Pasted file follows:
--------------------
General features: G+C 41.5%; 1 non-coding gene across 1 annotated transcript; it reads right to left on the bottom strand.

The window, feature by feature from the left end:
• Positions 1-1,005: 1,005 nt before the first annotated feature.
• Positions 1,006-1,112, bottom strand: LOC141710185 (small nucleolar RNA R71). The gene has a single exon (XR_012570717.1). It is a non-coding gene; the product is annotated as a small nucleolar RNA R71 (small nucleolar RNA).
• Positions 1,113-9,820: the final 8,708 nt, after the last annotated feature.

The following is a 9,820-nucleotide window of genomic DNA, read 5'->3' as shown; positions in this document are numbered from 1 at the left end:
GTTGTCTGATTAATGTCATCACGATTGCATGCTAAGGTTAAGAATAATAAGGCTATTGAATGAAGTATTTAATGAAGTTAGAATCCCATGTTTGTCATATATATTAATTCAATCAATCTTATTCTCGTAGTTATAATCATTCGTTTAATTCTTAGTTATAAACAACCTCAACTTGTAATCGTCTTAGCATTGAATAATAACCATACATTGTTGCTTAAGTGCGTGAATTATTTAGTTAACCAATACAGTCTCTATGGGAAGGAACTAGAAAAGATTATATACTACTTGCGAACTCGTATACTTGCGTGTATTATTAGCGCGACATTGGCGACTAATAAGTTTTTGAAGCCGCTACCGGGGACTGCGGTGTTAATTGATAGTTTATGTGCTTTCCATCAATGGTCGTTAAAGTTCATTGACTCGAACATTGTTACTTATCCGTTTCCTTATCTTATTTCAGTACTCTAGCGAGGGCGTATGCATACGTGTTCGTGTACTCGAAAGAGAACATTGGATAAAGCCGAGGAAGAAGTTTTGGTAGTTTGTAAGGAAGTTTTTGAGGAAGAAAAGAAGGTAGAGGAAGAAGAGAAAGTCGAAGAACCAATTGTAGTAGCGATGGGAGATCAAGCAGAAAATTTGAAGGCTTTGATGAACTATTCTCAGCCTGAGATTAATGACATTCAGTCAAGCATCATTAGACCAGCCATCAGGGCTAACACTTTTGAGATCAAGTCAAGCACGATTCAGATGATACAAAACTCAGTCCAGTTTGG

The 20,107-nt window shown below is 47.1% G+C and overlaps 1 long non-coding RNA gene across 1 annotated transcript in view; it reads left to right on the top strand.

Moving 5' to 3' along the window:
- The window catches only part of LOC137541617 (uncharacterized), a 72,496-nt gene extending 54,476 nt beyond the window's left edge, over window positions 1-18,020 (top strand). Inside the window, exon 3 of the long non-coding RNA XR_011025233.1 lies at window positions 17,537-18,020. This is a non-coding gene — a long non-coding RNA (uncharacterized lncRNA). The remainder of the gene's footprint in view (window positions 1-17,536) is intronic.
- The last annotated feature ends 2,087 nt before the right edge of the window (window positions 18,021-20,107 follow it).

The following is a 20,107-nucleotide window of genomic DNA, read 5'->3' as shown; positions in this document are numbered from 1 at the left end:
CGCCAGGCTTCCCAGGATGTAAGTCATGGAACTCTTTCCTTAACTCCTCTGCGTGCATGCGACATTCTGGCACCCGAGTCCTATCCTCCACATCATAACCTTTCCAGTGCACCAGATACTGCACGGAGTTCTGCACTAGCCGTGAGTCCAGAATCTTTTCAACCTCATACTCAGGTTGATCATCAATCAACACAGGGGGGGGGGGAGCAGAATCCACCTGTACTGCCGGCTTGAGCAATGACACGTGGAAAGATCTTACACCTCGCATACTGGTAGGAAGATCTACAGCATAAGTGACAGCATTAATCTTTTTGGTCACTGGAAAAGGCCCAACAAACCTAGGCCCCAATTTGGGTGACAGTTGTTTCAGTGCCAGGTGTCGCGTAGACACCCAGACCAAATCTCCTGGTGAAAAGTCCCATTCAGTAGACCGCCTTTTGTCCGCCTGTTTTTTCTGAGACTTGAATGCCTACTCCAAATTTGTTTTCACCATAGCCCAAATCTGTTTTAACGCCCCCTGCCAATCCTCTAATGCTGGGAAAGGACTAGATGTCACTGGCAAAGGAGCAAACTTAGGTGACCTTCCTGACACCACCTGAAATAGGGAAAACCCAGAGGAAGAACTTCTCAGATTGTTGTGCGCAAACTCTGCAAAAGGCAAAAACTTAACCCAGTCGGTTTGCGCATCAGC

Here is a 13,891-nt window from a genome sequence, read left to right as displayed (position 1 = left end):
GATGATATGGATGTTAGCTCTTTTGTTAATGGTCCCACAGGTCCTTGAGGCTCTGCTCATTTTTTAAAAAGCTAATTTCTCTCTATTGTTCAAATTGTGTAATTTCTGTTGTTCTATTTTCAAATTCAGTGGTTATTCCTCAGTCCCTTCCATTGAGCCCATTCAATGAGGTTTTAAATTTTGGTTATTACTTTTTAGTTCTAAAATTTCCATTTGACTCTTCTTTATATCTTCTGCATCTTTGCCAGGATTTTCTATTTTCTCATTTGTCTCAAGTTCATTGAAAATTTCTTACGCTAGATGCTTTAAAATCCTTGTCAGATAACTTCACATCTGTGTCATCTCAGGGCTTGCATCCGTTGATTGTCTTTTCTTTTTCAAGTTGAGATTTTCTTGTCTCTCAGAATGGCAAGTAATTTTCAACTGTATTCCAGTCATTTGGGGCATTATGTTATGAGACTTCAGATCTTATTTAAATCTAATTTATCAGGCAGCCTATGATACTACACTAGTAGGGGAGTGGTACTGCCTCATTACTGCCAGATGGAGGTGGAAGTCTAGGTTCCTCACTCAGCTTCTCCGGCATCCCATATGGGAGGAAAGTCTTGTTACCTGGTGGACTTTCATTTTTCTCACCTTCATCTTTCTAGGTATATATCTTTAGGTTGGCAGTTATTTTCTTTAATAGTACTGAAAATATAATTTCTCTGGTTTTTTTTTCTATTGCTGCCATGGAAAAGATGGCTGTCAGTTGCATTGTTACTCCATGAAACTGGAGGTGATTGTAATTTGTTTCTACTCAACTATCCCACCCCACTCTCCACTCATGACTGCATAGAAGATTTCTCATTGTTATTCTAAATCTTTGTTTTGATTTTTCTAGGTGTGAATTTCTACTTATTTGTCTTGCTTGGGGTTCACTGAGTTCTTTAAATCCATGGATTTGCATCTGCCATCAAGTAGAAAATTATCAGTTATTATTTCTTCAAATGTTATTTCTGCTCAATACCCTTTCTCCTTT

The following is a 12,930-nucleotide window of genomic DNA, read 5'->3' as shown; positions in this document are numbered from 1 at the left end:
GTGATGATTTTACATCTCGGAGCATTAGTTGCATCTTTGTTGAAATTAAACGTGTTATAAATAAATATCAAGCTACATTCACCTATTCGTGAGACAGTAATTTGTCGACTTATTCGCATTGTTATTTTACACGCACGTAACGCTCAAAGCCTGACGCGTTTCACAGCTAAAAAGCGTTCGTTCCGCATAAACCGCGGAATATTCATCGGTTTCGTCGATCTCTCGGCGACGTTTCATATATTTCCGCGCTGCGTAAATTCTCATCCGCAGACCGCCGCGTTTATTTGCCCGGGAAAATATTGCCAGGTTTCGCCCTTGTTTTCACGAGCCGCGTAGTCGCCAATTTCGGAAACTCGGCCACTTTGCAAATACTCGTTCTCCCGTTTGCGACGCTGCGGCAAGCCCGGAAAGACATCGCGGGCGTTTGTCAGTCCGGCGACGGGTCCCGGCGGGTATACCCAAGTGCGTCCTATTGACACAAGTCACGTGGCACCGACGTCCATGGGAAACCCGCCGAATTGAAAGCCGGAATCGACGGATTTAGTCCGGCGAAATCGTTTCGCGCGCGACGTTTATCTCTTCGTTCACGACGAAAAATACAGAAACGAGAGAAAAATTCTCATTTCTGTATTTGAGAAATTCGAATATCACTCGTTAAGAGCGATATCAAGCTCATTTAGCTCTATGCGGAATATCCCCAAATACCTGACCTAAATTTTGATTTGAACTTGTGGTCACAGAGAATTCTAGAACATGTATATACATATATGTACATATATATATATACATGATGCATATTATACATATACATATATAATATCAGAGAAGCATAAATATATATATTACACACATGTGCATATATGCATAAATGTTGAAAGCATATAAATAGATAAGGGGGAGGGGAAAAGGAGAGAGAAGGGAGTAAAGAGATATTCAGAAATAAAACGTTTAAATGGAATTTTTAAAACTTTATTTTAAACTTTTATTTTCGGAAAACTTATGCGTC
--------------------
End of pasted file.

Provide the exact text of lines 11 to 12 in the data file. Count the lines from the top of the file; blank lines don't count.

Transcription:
- The last annotated feature ends 2,087 nt before the right edge of the window (window positions 18,021-20,107 follow it).

The following is a 20,107-nucleotide window of genomic DNA, read 5'->3' as shown; positions in this document are numbered from 1 at the left end: